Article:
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The 2008 Prize in Astronomy

Reinhard Genzel

in recognition of his outstanding contributions in demonstrating that the Milky Way contains a supermassive black hole at its centre

 

Learn More About the Laureate

Reinhard Genzel

The Contribution

The Shaw Prize in Astronomy for 2008 is awarded to Professor Reinhard Genzel, Director of the Max Planck Institute for Extraterrestrial Physics, in recognition of his outstanding contribution in demonstrating that the Milky Way contains a supermassive black hole at its centre.

In 1969, Donald Lynden-Bell and Martin Rees suggested that the Milky Way might contain a supermassive black hole. But evidence for such an object was lacking at the time because the centre of the Milky Way is obscured by interstellar dust, and was detected only as a relatively faint radio source. Reinhard Genzel obtained compelling evidence for this conjecture by developing state-of-the-art astronomical instruments and carrying out a persistent programme of observing our Galactic Centre for many years, which ultimately led to the discovery of a black hole with a mass a few million times that of the Sun, in the centre of the Milky Way.

 

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An Essay on the Prize

At the end of the 1960s and early 1970s, Donald Lynden-Bell and Martin Rees proposed that the Milky Way and perhaps most other galactic nuclei might contain a central massive black hole. But the evidence for such an object was lacking at the time because the centre of the Milky Way is obscured by interstellar dust, and was detected only as a relatively faint radio source.

 

In the late 1970s and early 1980s, Charles Townes and his collaborators including Reinhard Genzel, developed instruments capable of observing the centre of the Milky Way at infrared wavelengths, which can pass through the interstellar dust clouds with relatively little obscuration. By analyzing the spectrum of such radiation, they inferred that gas is swirling around a central concentration containing a few million solar masses. These authors suggested that the central object might be a supermassive black hole, but the observations did not have sufficient angular resolution to prove that conjecture.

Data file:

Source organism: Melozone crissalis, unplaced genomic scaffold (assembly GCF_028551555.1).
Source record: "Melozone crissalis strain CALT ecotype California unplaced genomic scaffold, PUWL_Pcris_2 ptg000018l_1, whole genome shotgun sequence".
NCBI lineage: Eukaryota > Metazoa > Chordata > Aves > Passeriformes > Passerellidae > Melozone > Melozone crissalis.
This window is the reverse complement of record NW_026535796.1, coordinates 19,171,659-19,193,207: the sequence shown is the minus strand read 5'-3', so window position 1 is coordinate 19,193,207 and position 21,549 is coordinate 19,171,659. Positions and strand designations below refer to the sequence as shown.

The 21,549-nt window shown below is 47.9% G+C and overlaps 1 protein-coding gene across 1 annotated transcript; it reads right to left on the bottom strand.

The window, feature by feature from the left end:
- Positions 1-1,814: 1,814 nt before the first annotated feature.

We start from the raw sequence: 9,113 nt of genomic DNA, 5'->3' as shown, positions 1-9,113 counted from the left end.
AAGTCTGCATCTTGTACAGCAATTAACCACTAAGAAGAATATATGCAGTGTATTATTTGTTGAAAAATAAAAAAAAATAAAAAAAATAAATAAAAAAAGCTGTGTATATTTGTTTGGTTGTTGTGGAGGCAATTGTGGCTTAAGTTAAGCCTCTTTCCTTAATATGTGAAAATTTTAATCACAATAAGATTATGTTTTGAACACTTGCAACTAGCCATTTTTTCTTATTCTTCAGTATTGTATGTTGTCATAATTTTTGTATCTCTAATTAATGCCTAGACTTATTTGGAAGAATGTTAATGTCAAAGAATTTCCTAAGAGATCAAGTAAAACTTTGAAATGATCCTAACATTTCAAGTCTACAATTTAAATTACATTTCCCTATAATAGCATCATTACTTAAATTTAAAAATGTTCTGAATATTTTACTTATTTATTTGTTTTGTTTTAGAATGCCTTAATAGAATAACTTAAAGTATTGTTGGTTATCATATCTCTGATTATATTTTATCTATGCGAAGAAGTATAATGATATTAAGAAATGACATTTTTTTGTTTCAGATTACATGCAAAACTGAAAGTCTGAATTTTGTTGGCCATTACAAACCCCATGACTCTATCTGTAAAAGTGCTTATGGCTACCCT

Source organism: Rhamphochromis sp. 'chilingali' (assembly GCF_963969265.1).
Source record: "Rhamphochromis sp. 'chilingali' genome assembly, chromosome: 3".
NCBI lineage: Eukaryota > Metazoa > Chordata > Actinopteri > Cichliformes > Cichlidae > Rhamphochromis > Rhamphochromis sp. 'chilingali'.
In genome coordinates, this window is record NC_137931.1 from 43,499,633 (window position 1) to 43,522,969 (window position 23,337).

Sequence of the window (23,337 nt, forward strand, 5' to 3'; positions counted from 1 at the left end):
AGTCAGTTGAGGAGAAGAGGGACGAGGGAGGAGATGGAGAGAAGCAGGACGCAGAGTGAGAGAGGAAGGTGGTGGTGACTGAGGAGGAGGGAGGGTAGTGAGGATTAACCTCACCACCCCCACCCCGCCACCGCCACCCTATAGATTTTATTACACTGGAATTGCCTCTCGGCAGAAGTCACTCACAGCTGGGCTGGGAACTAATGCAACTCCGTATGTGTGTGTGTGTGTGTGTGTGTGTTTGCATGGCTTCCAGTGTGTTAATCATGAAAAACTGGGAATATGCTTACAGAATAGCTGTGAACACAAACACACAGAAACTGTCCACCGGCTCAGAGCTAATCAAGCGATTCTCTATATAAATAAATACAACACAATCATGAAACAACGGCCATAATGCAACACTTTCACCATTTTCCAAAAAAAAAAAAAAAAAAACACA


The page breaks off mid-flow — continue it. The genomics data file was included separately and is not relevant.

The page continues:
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About the Laureate

Reinhard Genzel

Reinhard Genzel

Reinhard Genzel, born 1952 in Bad Homburg v d H, Germany, is currently the Director of Max Planck Institute for Extraterrestrial Physics, a Professor in the Physics Department of the University of California, Berkeley, and an Honorary Professor at the Ludwig Maximilian University, Munich. He received his PhD from the University of Bonn (FRG) in 1978. Professor Genzel is a Scientific Member of the Max Planck Society and a member of the US National Academy of Sciences. 


10 June 2008, Hong Kong

 

Autobiography

 

 

 

 

Feature Story

 

The Shaw Prize Lecture in Astronomy 2008

"Massive Black Holes and Galaxies" by Professor Reinhard Genzel